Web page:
Three Steps to Sanity

June 28, the day in 2004 that the Americans transferred sovereignty to Iraqis and proconsul Paul Bremer hastily departed Baghdad, is a day freighted with historic significance. On June 28, 1914, 90 years before, Serb nationalist Gavrilo Princip fired the shots that killed the Austrian Archduke Franz Ferdinand and led, five weeks later, to World … Continue reading “Three Steps to Sanity”

The Wrong War

There exists “no credible evidence that Iraq and al-Qaeda cooperated on attacks against the United States.” There were contacts between al-Qaeda and Iraq, but “they do not appear to have resulted in a collaborative relationship.” In 1994, Baghdad rebuffed approaches from bin Laden to establish terrorist training camps inside Iraq. So the 9-11 commission has … Continue reading “The Wrong War”

Was Reagan the First Neoconservative?

Would Ronald Reagan have invaded Iraq? Would he have declared a doctrine of preventive war to keep any rival nation from rising to where it might challenge us? Would he have crusaded for “world democratic revolution”? Was Reagan the first neoconservative? This claim has been entered in the wake of his death. Yet, it seems … Continue reading “Was Reagan the First Neoconservative?”

The Dog Days of the War Party

Fourteen months ago, after the 3rd Infantry Division and Marines swept into Baghdad, Washington was at the feet of the neoconservatives who had been plotting and propagandizing for an invasion for years. A celebratory breakfast was held at the American Enterprise Institute think tank, where William Kristol, Richard Perle and Michael Ledeen held forth in … Continue reading “The Dog Days of the War Party”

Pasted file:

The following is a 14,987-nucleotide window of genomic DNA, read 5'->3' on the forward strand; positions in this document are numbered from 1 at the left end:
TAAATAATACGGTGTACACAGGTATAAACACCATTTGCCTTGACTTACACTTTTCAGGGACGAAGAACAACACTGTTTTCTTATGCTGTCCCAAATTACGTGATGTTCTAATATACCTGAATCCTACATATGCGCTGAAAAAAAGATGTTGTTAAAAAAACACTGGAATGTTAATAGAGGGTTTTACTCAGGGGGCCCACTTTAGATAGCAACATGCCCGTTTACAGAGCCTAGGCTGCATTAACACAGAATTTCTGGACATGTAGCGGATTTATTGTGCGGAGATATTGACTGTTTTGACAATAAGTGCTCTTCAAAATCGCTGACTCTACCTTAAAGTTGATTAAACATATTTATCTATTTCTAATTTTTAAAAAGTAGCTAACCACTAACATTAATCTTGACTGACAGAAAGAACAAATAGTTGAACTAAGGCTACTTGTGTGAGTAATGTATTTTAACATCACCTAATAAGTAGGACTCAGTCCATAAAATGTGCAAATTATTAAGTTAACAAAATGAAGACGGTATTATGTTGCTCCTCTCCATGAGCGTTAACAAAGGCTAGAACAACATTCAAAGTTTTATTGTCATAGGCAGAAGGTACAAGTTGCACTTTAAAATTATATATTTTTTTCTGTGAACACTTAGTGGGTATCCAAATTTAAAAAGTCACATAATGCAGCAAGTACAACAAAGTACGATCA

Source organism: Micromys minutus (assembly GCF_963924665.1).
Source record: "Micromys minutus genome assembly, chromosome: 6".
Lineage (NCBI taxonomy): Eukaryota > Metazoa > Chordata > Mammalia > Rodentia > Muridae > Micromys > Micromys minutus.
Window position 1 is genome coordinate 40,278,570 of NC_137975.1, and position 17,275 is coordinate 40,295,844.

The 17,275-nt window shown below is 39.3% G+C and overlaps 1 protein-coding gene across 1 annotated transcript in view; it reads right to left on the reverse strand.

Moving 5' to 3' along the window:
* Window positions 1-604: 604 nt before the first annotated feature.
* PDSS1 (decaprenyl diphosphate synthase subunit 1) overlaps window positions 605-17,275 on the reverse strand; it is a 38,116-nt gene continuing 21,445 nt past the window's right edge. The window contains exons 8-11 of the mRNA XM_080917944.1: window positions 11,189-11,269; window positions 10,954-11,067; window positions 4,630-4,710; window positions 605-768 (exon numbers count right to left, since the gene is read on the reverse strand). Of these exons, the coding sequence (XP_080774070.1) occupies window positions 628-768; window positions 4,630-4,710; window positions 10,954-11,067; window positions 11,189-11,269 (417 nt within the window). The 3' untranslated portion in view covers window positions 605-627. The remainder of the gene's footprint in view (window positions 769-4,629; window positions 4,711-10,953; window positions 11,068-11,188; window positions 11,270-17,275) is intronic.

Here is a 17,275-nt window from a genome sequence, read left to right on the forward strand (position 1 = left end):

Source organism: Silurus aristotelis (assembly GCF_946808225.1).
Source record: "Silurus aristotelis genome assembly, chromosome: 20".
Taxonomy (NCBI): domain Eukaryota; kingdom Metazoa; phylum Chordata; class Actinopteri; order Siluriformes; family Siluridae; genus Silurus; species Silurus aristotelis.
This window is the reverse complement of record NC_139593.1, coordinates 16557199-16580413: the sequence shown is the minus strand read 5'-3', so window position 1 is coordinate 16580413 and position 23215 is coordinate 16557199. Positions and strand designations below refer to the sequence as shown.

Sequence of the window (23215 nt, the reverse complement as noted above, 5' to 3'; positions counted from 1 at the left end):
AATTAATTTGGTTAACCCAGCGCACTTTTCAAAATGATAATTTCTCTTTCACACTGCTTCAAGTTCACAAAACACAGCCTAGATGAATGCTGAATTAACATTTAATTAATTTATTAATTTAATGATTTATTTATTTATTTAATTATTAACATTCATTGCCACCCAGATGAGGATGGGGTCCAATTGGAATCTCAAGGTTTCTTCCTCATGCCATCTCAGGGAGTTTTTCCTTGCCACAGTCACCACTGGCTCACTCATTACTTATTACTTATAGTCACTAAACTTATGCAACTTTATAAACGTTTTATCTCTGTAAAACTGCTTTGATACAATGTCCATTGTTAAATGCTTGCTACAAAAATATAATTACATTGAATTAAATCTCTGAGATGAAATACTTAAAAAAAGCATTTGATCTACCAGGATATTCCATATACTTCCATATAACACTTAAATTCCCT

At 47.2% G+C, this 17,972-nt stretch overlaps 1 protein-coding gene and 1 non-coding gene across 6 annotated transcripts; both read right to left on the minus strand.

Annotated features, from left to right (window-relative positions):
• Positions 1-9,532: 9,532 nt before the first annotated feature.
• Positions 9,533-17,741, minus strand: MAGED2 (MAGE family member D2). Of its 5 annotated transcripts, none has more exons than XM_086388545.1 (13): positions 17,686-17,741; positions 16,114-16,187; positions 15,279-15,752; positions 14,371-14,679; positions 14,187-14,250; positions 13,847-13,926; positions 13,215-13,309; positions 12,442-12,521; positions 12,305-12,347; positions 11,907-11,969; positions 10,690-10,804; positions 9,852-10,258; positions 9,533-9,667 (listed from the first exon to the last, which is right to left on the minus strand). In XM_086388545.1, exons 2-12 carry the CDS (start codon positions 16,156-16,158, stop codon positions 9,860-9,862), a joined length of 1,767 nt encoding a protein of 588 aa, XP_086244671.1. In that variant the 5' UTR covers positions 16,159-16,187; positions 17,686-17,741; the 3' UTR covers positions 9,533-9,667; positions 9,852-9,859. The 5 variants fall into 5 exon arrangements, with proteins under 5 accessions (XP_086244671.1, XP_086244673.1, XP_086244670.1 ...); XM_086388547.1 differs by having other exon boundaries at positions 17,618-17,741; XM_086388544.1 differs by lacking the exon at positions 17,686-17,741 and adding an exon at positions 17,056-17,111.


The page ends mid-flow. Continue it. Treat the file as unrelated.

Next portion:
Has Bush Become a Realist?

America may be heading home from Iraq sooner than many of us realize. For the implied message of the president’s address at the Army War College in Carlisle, Pa., is that America wants out of Iraq. Rereading that speech, one finds in it little of Churchill’s “We-shall-fight-them-on-the-beaches” defiance. Rather, the president laid out a five-step … Continue reading “Has Bush Become a Realist?”

Escalation vs. Exit: The Costs of Both

“Nitwit pundits and Sunday morning television sages, with that faked look of thoughtfulness which is their trademark, talk about an exit strategy – as if it were just one more Mapquest printout. But any such exit strategy will lead us only on a short path to hell.” So writes Tony Blankley, editorial editor at The … Continue reading “Escalation vs. Exit: The Costs of Both”

What Does America Offer the World?

“So, how do we advance the cause of female emancipation in the Muslim world?” asks Richard Perle in An End to Evil. He replies, “We need to remind the women of Islam ceaselessly: Our enemies are the same as theirs; our victory will be theirs as well.” Well, the neoconservative cause “of female emancipation in … Continue reading “What Does America Offer the World?”

A Time for Truth

With pictures of the sadistic sexual abuse of Iraqis in Abu Ghraib prison still spilling out onto the front pages, it is not too early to draw some conclusions. The neoconservative hour is over. All the blather about “empire,” our “unipolar moment,” “Pax Americana” and “benevolent global hegemony” will be quietly put on a shelf … Continue reading “A Time for Truth”

The Meaning of Fallujah

On some cable networks, they were comparing it to the Battle of Stalingrad, which is absurd. At Stalingrad, 500,000 Red Army soldiers died along with 147,000 Germans. Another 91,000 Germans surrendered, few of them ever to be seen again. No, Fallujah was no Stalingrad. It was not even first Bull Run in 1861, where society … Continue reading “The Meaning of Fallujah”